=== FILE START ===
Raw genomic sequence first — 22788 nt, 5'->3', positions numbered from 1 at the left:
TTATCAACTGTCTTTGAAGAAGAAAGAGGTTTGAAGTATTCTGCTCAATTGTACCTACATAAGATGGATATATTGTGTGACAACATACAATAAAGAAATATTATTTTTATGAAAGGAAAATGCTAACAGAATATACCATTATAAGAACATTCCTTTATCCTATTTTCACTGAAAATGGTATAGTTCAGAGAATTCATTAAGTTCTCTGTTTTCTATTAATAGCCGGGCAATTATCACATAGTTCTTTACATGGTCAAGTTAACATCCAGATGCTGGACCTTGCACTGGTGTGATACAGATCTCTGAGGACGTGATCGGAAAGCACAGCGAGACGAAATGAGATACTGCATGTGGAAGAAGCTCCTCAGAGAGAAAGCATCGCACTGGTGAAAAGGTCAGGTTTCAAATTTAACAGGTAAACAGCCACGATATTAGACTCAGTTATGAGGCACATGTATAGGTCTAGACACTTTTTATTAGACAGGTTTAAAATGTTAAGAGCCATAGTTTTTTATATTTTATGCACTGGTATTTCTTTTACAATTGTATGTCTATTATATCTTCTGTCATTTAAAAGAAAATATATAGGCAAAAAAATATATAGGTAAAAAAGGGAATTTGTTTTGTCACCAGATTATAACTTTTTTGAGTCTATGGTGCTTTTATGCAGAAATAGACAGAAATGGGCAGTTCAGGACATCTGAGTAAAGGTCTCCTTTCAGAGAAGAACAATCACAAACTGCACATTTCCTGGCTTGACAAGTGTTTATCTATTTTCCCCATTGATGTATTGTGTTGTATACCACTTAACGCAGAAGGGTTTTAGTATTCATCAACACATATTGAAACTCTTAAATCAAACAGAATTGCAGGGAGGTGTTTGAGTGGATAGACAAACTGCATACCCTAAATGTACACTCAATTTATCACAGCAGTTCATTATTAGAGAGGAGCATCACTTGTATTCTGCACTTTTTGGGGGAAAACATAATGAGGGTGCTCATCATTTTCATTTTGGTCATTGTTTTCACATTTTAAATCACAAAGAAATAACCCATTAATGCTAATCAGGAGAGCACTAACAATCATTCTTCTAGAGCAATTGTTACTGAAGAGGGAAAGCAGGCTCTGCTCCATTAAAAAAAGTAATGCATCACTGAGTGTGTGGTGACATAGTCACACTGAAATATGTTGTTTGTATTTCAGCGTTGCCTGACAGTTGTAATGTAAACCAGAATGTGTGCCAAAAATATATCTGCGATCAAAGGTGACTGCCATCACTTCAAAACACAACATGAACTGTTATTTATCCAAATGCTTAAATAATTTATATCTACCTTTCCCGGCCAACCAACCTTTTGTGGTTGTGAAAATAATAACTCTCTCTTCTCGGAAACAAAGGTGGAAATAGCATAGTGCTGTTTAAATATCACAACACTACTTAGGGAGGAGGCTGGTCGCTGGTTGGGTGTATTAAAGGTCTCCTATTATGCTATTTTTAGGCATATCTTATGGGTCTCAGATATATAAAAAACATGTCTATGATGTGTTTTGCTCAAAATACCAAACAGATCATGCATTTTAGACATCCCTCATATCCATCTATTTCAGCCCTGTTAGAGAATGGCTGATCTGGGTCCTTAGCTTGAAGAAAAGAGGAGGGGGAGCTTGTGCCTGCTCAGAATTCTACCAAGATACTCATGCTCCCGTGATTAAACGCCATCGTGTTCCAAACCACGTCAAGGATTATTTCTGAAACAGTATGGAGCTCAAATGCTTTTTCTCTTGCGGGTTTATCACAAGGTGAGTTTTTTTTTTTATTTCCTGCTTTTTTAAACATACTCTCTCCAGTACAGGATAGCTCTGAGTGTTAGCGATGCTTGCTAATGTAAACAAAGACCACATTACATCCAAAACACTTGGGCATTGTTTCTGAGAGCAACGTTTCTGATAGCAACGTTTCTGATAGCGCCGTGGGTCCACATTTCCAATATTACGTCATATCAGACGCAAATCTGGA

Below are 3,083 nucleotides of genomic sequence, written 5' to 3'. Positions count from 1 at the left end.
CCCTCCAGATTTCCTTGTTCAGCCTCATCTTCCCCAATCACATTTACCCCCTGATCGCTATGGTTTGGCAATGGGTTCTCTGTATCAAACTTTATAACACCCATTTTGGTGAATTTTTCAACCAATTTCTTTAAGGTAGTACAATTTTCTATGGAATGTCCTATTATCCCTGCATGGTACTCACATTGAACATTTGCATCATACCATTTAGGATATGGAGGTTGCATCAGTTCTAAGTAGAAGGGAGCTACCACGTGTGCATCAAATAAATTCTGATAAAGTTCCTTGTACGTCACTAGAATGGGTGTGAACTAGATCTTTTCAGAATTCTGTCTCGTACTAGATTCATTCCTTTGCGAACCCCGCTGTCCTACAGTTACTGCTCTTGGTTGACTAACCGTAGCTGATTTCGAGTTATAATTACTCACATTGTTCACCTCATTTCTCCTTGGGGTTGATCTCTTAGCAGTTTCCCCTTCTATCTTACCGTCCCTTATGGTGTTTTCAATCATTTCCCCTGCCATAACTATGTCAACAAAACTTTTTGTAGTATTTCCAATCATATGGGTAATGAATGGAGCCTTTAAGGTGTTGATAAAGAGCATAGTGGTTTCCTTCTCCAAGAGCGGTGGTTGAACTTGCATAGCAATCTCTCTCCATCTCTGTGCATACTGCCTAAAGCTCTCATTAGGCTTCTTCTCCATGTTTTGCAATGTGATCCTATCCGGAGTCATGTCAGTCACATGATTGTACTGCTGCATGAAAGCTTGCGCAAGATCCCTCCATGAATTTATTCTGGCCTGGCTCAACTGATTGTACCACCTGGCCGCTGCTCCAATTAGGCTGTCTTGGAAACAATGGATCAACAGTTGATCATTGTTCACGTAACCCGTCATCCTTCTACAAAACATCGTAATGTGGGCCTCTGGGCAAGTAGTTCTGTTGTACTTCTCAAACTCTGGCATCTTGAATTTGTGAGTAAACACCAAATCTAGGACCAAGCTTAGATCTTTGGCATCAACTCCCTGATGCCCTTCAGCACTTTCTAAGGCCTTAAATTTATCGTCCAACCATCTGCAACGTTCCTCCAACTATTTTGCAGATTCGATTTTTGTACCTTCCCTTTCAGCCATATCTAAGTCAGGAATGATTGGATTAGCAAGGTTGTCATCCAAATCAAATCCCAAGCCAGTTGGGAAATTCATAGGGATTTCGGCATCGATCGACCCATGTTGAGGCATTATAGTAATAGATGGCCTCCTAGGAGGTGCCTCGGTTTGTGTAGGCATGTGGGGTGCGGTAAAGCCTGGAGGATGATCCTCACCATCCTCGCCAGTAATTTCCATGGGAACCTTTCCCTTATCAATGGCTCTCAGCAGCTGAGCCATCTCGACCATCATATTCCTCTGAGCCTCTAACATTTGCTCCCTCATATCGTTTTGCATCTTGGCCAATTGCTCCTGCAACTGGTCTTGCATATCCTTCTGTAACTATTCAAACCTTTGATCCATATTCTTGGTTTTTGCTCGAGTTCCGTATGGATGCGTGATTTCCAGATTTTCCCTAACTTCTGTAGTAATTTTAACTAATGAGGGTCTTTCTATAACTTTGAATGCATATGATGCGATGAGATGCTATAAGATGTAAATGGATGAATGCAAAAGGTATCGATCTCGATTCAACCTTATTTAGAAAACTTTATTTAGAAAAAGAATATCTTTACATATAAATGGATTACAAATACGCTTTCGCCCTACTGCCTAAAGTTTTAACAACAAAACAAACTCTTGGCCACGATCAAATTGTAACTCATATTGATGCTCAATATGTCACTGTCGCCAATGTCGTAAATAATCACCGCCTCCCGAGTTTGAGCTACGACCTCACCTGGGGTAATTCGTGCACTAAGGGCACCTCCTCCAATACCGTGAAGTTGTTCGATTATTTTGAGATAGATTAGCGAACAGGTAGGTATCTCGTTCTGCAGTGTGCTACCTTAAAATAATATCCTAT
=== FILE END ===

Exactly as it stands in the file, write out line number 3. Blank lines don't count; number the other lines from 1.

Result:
Below are 3,083 nucleotides of genomic sequence, written 5' to 3'. Positions count from 1 at the left end.